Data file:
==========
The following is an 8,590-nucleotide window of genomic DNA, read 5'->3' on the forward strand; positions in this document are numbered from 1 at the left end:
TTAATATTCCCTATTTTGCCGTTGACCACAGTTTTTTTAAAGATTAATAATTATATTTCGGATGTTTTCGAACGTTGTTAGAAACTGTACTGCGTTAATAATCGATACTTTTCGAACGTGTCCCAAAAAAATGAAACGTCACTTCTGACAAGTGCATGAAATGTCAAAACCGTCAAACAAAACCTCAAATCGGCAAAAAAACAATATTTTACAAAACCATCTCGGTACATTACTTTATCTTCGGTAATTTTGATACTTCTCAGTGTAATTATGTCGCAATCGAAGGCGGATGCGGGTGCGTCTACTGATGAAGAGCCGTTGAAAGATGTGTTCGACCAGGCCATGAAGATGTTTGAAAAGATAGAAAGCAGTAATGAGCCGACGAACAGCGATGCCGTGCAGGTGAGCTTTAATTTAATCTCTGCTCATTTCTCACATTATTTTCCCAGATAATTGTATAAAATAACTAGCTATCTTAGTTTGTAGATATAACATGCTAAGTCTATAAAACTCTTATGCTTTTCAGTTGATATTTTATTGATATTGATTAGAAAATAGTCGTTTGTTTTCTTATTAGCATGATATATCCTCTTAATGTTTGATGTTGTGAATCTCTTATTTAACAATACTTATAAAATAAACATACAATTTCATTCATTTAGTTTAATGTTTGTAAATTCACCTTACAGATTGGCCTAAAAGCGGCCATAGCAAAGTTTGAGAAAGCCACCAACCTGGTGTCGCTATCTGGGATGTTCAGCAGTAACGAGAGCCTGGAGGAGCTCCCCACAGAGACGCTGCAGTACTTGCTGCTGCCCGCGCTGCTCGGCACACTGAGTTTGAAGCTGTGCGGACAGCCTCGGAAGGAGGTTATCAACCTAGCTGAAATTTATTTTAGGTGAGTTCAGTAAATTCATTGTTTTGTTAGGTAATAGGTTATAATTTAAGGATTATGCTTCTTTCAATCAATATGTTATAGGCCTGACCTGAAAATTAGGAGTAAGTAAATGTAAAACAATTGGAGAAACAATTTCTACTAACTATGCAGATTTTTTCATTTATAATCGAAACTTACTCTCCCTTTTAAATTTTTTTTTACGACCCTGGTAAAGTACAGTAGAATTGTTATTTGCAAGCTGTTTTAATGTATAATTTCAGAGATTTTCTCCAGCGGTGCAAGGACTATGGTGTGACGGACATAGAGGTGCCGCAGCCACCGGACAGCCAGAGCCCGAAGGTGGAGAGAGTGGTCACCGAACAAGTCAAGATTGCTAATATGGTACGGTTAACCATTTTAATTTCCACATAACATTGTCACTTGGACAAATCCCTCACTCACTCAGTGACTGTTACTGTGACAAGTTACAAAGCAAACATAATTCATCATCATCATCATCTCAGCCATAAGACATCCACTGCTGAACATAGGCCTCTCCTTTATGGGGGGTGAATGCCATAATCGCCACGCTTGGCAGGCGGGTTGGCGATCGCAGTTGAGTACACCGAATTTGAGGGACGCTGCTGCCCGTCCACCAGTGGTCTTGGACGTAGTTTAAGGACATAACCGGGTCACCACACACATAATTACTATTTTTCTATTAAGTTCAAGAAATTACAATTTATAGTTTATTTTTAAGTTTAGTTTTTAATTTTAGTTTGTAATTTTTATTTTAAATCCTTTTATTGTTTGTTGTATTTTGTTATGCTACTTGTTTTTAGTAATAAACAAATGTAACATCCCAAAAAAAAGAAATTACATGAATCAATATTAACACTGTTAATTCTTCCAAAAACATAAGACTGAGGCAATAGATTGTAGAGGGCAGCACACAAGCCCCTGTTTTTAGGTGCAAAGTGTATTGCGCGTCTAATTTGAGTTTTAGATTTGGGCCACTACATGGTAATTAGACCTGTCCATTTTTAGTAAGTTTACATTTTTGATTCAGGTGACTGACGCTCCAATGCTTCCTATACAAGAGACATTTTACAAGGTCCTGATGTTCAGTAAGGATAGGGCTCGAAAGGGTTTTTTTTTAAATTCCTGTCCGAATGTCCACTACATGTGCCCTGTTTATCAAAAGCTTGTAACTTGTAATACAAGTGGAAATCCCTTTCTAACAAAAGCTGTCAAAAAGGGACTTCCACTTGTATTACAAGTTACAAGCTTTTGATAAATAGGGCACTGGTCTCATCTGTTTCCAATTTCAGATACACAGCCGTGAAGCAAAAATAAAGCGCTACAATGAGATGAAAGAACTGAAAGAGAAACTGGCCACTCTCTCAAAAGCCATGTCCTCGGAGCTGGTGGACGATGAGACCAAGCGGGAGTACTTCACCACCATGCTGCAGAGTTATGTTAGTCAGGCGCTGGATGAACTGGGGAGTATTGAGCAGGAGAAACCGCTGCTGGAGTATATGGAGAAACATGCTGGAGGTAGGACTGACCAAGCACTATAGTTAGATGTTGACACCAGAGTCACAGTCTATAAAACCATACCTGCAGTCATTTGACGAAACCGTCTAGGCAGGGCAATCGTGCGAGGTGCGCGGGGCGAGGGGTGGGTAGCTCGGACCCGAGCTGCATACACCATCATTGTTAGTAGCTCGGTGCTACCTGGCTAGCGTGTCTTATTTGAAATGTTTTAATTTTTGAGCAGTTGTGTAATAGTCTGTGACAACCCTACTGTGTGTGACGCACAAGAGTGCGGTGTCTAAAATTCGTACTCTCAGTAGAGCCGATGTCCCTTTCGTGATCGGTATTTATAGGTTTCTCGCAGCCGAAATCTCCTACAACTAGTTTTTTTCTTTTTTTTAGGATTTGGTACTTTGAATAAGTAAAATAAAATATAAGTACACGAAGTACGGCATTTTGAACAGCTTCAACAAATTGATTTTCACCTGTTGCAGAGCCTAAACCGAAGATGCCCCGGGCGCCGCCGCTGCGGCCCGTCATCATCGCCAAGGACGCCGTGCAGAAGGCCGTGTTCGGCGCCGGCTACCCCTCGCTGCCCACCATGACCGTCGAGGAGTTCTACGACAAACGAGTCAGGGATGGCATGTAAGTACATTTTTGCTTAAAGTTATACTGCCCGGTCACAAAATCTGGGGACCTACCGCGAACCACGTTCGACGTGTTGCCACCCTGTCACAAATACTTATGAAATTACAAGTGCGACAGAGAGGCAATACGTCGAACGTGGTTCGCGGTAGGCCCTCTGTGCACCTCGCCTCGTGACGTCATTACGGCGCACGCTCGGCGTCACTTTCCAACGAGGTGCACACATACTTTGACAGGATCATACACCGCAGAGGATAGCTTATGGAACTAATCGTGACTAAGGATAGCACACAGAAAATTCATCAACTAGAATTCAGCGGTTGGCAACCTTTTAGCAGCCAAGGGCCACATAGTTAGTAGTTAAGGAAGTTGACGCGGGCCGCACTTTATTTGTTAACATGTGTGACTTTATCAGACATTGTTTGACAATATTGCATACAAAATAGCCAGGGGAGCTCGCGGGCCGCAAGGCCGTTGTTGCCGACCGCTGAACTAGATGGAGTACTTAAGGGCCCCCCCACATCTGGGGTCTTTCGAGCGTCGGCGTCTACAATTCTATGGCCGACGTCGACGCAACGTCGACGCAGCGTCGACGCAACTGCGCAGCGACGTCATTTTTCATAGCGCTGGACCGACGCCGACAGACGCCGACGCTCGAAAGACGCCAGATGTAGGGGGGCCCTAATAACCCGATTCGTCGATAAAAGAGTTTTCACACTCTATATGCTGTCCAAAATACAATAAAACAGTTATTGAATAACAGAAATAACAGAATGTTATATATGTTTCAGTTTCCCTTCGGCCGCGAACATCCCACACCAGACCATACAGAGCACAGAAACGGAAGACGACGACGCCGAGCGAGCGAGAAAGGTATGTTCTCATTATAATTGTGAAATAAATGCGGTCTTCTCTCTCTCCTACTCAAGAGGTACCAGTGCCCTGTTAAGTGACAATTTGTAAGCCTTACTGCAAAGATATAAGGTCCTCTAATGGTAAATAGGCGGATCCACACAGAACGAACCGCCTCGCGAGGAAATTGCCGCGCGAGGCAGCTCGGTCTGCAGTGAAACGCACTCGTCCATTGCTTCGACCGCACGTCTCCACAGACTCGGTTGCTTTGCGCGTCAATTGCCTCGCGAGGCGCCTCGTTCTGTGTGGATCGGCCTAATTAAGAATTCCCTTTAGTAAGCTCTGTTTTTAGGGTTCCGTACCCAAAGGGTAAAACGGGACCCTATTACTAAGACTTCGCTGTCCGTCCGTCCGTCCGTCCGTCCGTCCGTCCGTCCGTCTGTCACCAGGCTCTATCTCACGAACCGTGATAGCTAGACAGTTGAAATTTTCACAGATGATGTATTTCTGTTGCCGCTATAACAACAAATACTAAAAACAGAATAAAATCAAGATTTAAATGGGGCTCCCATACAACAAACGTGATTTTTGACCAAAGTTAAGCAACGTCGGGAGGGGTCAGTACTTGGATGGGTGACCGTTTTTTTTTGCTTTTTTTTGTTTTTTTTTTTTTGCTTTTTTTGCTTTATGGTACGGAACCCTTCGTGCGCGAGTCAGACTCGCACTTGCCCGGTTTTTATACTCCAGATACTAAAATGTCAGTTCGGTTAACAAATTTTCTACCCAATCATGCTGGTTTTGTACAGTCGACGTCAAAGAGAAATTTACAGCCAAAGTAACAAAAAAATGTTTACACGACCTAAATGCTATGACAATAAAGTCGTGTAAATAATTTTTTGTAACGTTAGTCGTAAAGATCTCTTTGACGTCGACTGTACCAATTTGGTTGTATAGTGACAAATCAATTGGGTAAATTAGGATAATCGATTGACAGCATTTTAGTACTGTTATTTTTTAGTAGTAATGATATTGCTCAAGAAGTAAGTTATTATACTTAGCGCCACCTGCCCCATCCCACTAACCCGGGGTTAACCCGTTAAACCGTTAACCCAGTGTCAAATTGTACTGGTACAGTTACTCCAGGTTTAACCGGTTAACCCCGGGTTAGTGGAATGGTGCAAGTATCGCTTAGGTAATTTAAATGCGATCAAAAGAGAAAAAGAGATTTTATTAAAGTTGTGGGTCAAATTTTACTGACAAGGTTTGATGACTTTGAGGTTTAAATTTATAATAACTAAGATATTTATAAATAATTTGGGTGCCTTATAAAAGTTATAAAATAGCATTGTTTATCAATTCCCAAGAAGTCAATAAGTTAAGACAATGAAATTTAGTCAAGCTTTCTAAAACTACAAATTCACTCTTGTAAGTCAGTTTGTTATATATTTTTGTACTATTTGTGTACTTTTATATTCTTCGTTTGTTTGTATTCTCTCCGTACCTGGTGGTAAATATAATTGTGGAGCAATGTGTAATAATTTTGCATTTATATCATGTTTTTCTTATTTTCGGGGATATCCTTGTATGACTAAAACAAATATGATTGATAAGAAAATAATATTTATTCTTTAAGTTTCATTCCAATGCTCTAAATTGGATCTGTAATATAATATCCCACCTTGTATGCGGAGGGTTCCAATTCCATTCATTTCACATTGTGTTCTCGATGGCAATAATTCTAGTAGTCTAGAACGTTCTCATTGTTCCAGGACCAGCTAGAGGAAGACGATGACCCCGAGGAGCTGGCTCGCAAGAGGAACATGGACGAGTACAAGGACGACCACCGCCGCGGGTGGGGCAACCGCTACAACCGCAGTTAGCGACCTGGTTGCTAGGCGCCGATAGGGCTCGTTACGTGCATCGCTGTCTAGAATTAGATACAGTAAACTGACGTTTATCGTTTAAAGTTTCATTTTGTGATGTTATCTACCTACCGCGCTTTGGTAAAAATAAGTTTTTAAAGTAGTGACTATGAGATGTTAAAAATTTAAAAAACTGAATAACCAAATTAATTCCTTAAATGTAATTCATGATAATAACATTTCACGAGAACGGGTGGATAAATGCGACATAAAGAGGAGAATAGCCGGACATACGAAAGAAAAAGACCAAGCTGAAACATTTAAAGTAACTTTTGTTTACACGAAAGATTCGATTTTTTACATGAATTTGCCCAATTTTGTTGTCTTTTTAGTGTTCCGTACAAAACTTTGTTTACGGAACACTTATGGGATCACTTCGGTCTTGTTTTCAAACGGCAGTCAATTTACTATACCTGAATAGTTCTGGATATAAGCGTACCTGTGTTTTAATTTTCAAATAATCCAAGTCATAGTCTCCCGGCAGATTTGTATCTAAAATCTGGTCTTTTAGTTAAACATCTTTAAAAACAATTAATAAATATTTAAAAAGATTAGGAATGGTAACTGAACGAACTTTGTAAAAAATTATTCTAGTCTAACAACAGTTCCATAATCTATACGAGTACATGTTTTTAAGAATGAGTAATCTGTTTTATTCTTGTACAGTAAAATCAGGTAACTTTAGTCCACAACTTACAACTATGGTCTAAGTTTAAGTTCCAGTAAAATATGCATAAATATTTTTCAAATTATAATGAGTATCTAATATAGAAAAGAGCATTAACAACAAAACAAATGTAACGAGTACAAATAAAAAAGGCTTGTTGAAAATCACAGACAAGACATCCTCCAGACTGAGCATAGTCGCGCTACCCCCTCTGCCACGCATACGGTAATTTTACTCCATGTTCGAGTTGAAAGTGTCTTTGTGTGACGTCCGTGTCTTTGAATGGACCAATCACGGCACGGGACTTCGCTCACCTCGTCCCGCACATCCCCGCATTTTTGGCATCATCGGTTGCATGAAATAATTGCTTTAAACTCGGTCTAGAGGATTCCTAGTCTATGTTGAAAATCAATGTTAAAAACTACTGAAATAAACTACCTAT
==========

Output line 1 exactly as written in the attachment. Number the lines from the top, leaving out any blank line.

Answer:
The following is an 8,590-nucleotide window of genomic DNA, read 5'->3' on the forward strand; positions in this document are numbered from 1 at the left end: